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After sixth straight title, SEC fatigue may yield changes in BCS

NEW ORLEANS -- As the confetti fell, the silver-haired man stood quietly near the foot of the platform, just as he has for so many years, watching the celebration swirl. "It does not get old," said SEC commissioner Mike Slive as another of his teams passed around the crystal football.

As always, Slive was speaking for a very large, very passionate regional audience. For almost everyone else, the SEC's continuing dominance certainly does get old -- and that's not the only thing.

Alabama's 21-0 win over LSU on Monday night was the league's sixth straight BCS championship. It also might have represented the conclusion of the evolution and reordering of the sport's hierarchy. We knew the score going in, but the all-SEC matchup marked the pinnacle, the complete concentration of power. And perhaps, it was a catalyst for significant change to college football's postseason structure.

Only a few hours after the last stragglers had cleared Bourbon Street Tuesday morning, conference commissioners met at the Windsor Court Hotel just blocks from the French Quarter. Nothing much happened. No momentous decisions were made. But it was the first step in laying the groundwork for what could be a very important offseason.

The BCS' TV deal with ESPN runs for two more seasons. Negotiations on a new deal will begin soon. Before those begin in earnest, the structure of college football's postseason must be settled. Unlike in the past, it appears there is a willingness -- and maybe something more -- to consider alterations to an always controversial system that has not gotten better with age.

"Everything you can imagine will be discussed," said BCS executive director Bill Hancock during a news conference Monday morning. "Everything from format, who plays who, to where they play, to the business aspect of it ... it's all going to be on the table."

Anything could happen, or nothing, Monday night might only reinforce the notion it's time for change.

Not many outside Slive's constituency wanted to see LSU vs. Alabama in the BCS championship. Though it has happened before (Nebraska in the 2002 Rose Bowl, Oklahoma in the '04 Sugar Bowl), many did not cotton to the idea that a team that didn't win its conference championship -- or in Alabama's case (and Nebraska's, way back when), its division -- could play for the national title. The more rankling issue, though, was the all-SEC rematch.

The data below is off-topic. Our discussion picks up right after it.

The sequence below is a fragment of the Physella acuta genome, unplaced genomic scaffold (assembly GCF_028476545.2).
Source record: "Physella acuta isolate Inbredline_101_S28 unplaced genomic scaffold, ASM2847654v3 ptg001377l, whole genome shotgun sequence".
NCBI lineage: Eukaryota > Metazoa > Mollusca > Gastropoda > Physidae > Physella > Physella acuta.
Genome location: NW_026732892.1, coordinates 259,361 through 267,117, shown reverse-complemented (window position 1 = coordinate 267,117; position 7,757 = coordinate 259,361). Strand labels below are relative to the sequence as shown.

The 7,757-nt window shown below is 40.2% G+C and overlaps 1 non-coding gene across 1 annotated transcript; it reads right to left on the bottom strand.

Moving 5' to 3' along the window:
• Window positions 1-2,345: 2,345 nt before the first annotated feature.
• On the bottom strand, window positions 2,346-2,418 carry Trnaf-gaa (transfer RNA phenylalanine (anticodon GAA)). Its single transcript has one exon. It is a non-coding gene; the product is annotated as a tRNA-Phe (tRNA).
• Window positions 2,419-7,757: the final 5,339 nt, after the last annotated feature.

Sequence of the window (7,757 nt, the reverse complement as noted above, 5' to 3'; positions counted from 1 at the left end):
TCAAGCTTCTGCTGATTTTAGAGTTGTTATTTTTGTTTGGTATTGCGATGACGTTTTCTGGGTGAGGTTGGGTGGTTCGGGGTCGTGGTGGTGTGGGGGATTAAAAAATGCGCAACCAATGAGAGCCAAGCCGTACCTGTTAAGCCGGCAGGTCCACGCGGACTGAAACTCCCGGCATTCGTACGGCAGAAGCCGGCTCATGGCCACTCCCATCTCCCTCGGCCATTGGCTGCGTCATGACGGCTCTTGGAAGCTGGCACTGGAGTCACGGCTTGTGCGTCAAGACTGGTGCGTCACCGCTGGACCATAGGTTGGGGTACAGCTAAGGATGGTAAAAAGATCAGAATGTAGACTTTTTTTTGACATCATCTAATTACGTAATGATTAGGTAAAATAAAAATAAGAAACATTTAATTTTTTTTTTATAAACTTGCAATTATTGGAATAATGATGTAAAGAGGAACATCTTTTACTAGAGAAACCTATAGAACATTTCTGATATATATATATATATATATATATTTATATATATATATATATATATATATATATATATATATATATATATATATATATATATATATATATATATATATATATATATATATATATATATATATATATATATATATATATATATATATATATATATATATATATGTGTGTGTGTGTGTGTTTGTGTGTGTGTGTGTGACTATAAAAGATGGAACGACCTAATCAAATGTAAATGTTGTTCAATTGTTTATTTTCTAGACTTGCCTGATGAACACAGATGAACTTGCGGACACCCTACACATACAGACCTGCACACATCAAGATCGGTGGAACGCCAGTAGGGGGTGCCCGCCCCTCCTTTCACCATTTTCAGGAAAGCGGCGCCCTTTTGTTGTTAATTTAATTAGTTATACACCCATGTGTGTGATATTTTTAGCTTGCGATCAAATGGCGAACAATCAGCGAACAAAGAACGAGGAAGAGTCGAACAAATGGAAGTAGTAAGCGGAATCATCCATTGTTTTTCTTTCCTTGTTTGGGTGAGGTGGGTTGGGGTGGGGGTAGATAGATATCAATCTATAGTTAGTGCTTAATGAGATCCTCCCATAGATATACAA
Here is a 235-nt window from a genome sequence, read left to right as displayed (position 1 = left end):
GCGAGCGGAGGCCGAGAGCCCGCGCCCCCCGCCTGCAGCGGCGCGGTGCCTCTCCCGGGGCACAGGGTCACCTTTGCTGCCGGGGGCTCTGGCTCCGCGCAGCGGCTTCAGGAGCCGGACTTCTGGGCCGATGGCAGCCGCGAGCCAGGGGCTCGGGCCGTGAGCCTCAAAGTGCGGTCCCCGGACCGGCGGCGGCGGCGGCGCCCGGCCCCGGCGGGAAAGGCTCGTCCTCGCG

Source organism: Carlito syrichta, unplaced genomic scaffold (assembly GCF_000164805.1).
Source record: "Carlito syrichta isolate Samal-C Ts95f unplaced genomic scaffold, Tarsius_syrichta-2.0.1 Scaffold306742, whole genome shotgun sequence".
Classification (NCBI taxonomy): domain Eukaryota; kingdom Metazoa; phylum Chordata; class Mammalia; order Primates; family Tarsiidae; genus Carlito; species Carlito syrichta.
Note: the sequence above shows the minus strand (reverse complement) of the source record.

When it was set last month, whispers about the necessity for change grew louder. It was as if once the SEC's complete and utter dominance had been fully realized, when the BCS championship game became a closed loop, power-brokers were finally compelled to consider something different. (And here we should note that while Slive reveled in Monday's exclusive event, he has been pushing the plus-one four-team playoff format for years. If he'd had his way, we wouldn't have been in this situation.)

The way the game played out Monday night -- a defensive battle that was either a classic struggle or a long, hard slog, depending upon your taste -- might hasten change, too. As college football has evolved elsewhere into an era defined by defense-optional shootouts, Alabama and LSU reminded us, again, that it's touchdowns that should be optional. "Big-boy football," Les Miles called it before the game. It is played in the SEC, and almost exclusively in the SEC, and that fact is not coincidental to the league's dominance.

The lasting memory of the '11 season -- or at least the last memory -- will be of a swarming, snarling pack of defenders in crimson, asserting dominance, pounding LSU into submission. And of LSU's defense putting on nearly as dominant a performance. It's as if, to emphasize the SEC's supremacy, we were force-fed a very large dose of big-boy football.